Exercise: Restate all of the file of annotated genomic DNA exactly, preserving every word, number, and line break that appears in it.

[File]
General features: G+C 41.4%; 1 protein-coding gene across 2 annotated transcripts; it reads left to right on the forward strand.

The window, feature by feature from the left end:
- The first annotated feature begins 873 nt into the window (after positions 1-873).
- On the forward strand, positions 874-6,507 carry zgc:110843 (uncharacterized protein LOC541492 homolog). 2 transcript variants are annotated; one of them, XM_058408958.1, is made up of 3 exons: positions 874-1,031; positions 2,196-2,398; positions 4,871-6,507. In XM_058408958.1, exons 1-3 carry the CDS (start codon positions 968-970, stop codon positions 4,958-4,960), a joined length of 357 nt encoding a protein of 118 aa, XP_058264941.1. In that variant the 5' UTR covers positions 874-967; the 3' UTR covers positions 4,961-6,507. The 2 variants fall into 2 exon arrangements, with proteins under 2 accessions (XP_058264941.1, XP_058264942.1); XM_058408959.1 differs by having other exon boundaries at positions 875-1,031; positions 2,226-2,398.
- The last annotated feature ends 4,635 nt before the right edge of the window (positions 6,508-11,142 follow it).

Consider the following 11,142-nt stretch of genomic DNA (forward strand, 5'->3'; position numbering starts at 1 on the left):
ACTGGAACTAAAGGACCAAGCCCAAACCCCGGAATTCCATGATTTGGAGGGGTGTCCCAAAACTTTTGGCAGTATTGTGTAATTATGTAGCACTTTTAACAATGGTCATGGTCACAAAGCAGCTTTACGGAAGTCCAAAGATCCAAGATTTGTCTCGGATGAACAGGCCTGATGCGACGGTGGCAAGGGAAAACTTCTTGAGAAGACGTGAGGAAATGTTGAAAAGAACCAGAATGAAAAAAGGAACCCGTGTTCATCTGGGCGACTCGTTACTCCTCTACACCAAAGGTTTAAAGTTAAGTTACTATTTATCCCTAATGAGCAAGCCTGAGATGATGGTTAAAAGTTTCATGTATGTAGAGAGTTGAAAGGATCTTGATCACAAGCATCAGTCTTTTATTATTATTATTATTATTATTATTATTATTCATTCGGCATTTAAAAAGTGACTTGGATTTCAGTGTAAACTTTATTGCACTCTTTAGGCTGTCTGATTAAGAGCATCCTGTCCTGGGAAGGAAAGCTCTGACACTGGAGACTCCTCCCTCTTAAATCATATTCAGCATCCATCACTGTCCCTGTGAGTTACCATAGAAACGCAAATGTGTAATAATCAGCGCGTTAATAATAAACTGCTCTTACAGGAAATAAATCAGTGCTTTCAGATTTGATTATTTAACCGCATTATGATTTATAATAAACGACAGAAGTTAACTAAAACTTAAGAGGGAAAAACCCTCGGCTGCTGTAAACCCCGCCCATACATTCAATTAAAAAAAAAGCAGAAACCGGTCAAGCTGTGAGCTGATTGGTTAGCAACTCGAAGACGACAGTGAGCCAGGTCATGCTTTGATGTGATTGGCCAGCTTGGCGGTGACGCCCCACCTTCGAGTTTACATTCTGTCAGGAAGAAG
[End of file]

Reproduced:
General features: G+C 41.4%; 1 protein-coding gene across 2 annotated transcripts; it reads left to right on the forward strand.

The window, feature by feature from the left end:
- The first annotated feature begins 873 nt into the window (after positions 1-873).
- On the forward strand, positions 874-6,507 carry zgc:110843 (uncharacterized protein LOC541492 homolog). 2 transcript variants are annotated; one of them, XM_058408958.1, is made up of 3 exons: positions 874-1,031; positions 2,196-2,398; positions 4,871-6,507. In XM_058408958.1, exons 1-3 carry the CDS (start codon positions 968-970, stop codon positions 4,958-4,960), a joined length of 357 nt encoding a protein of 118 aa, XP_058264941.1. In that variant the 5' UTR covers positions 874-967; the 3' UTR covers positions 4,961-6,507. The 2 variants fall into 2 exon arrangements, with proteins under 2 accessions (XP_058264941.1, XP_058264942.1); XM_058408959.1 differs by having other exon boundaries at positions 875-1,031; positions 2,226-2,398.
- The last annotated feature ends 4,635 nt before the right edge of the window (positions 6,508-11,142 follow it).

Consider the following 11,142-nt stretch of genomic DNA (forward strand, 5'->3'; position numbering starts at 1 on the left):
ACTGGAACTAAAGGACCAAGCCCAAACCCCGGAATTCCATGATTTGGAGGGGTGTCCCAAAACTTTTGGCAGTATTGTGTAATTATGTAGCACTTTTAACAATGGTCATGGTCACAAAGCAGCTTTACGGAAGTCCAAAGATCCAAGATTTGTCTCGGATGAACAGGCCTGATGCGACGGTGGCAAGGGAAAACTTCTTGAGAAGACGTGAGGAAATGTTGAAAAGAACCAGAATGAAAAAAGGAACCCGTGTTCATCTGGGCGACTCGTTACTCCTCTACACCAAAGGTTTAAAGTTAAGTTACTATTTATCCCTAATGAGCAAGCCTGAGATGATGGTTAAAAGTTTCATGTATGTAGAGAGTTGAAAGGATCTTGATCACAAGCATCAGTCTTTTATTATTATTATTATTATTATTATTATTATTCATTCGGCATTTAAAAAGTGACTTGGATTTCAGTGTAAACTTTATTGCACTCTTTAGGCTGTCTGATTAAGAGCATCCTGTCCTGGGAAGGAAAGCTCTGACACTGGAGACTCCTCCCTCTTAAATCATATTCAGCATCCATCACTGTCCCTGTGAGTTACCATAGAAACGCAAATGTGTAATAATCAGCGCGTTAATAATAAACTGCTCTTACAGGAAATAAATCAGTGCTTTCAGATTTGATTATTTAACCGCATTATGATTTATAATAAACGACAGAAGTTAACTAAAACTTAAGAGGGAAAAACCCTCGGCTGCTGTAAACCCCGCCCATACATTCAATTAAAAAAAAAGCAGAAACCGGTCAAGCTGTGAGCTGATTGGTTAGCAACTCGAAGACGACAGTGAGCCAGGTCATGCTTTGATGTGATTGGCCAGCTTGGCGGTGACGCCCCACCTTCGAGTTTACATTCTGTCAGGAAGAAG